Who is Buying Really Expensive Fruit on Farmer’s Markets in Zagreb?

Total Croatia News

Večernji list reports on how in the recent days variety of very expensive fruit has been spotted on some farmers’ markets in Zagreb (mostly Dolac, as Dolac has always been the place where you can find special, exclusive and non-ordinary items). The produce that stands out is the cherries, which are being sold there for whopping 250 kuna per kilo (just to give some perspective: normal, in-season price of cherries in Croatia is around 30 kuna in the past few years).

The price will give ordinary buyers pause (as will the fact that they are offered in January, and their season in Croatia is May and June), but the person selling them, Drago Panić, says that he wouldn’t keep them on sale if he wasn’t able to make the sales. He admits that he’s able to sell one batch of 2.5 kilos in a few days, and that they are shipped from Chile in such packages.

They arrive in Zagreb from Chile in two days, as they are being flown in special boxes, first to Barcelona and Dolac the next morning (you really shouldn’t be fooled by the name “farmers’ market” – although you can actually find some farmers there selling the produce they’ve grown themselves, there’s also a lot of fruit and vegetables being sold which were purchased from various major importers). And of course, although they are out of season in Croatia, cherries are in full season in Chile now, with it being on the other hemisphere, so their high price is mostly reflective of the expensive transport to Croatia – and unfortunatelly, for cherries there is no other option, as there’s no way they would survive the usual shipping on a boat.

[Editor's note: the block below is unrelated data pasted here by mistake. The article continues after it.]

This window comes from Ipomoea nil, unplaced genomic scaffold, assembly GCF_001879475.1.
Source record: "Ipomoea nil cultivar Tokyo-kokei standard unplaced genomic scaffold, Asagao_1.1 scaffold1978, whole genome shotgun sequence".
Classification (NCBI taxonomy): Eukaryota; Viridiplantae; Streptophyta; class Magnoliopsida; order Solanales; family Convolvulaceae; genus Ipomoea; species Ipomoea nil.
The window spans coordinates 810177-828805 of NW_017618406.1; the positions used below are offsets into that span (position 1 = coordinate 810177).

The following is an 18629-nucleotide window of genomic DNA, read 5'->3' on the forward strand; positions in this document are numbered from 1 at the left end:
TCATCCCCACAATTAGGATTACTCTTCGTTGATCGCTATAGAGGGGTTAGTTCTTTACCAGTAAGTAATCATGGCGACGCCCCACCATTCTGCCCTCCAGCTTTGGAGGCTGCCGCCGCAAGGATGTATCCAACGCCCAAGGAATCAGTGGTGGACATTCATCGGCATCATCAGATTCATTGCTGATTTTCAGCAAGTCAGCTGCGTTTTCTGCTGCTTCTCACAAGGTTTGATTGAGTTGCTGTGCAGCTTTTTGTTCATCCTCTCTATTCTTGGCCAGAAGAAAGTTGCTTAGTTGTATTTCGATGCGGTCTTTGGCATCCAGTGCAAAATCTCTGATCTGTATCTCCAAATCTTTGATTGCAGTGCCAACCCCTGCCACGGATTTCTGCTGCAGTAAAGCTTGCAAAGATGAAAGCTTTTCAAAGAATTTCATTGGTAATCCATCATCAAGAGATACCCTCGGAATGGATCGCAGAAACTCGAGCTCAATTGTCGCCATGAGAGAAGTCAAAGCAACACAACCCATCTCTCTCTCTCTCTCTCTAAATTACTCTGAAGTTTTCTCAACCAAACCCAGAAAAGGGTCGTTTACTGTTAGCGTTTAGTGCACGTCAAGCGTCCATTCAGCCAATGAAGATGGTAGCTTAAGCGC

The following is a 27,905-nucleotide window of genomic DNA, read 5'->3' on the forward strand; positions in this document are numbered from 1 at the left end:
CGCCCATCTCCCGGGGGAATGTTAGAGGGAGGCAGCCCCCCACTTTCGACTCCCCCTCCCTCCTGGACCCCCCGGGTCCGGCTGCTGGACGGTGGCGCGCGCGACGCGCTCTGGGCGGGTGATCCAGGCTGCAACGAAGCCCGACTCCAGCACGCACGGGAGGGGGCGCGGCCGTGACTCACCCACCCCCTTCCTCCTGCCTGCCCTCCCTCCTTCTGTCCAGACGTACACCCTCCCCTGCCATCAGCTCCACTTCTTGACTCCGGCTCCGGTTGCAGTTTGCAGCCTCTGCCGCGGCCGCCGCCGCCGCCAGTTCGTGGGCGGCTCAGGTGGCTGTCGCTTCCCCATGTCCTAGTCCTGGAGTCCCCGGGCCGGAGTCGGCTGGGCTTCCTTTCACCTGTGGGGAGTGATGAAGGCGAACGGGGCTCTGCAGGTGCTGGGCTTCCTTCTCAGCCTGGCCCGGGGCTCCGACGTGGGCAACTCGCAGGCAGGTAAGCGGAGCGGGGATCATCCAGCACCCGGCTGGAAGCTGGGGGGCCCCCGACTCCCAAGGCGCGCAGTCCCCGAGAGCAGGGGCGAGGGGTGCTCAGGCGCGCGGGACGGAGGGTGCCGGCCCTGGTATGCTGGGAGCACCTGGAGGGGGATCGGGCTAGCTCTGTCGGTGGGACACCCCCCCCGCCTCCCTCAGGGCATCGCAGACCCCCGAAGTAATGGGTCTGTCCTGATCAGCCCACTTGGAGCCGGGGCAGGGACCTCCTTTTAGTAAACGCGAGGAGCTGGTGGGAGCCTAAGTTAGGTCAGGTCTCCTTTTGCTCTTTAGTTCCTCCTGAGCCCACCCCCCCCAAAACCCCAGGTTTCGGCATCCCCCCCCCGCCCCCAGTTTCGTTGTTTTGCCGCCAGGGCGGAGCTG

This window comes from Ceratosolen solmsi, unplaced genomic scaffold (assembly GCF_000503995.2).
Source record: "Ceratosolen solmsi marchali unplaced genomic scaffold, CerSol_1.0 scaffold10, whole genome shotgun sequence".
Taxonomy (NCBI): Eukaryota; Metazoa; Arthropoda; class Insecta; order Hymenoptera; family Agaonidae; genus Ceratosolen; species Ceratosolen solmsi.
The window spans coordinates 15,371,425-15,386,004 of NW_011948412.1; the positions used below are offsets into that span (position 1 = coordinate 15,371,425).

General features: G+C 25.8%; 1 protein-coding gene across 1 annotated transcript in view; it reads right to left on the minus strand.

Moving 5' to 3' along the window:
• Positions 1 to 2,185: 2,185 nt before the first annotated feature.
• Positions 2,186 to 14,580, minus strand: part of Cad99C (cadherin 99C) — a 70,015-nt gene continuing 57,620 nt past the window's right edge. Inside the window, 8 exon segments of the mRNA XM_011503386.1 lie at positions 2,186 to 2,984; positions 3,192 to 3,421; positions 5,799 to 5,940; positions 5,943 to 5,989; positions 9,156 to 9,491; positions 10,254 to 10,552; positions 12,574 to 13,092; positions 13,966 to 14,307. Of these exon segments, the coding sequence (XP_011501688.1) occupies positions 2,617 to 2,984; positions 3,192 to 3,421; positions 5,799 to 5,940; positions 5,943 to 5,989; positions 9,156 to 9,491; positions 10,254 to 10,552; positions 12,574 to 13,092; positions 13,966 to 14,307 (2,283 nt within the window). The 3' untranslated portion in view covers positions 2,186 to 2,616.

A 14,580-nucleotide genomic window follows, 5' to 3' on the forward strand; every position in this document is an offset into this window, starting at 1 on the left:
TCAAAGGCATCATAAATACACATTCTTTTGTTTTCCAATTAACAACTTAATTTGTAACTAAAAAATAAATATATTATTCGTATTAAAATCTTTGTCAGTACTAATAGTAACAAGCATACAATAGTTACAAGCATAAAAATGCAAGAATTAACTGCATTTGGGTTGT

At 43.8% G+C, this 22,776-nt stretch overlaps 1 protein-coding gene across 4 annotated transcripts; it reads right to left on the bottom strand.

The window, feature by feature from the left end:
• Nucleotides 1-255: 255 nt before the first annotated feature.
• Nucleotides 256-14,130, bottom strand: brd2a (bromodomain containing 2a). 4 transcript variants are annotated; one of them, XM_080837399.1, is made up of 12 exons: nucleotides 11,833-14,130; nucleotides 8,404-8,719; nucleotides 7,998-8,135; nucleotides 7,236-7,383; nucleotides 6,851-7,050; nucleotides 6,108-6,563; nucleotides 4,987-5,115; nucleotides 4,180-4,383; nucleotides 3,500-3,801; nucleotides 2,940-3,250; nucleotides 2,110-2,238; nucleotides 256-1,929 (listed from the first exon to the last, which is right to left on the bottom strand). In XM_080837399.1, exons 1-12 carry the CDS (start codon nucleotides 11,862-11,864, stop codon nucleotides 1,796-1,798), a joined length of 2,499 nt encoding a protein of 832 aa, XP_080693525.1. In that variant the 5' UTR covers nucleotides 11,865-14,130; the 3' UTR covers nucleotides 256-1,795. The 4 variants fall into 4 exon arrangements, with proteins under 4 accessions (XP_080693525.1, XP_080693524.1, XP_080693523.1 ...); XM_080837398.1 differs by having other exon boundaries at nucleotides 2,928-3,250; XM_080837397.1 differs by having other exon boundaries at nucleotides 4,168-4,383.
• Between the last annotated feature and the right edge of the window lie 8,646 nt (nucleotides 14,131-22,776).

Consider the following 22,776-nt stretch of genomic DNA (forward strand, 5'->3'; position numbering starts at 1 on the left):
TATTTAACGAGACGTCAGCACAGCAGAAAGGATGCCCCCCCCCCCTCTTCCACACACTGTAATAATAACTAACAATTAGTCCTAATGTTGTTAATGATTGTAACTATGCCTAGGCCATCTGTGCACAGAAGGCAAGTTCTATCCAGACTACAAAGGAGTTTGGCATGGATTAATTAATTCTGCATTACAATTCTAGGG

Mr. Panić adds that some customers buy the whole package, some take a kilo, and some, probably just curious if Chilean cherries taste like Croatian cherries buy just a couple of dekagrams. Other vendors on the markets say that most of the customers for such expensive and out-of-season goods are the foreigners, who can afford to buy fruit which reminds them of their home, even at such high prices. Mr. Panić has other non-local fruits as well, for instance papaya for 110 kuna, mango for a hundred and pineapple for 50 kuna (you can purchase a pineapple in most Croatian supermarkets these days for well under 20 kuna).


(A dash of crazy science for the end: researchers say (careful, this link will open a .pdf of a scientific article!) that an average cherry weighs around 12 grams, which means that there are around 83 cherries in a kilo. Divide 250 kuna with 83 cherries, and you’ll come up with the number of around 3 kuna per cherry. Not too bad, if you think about it like that!


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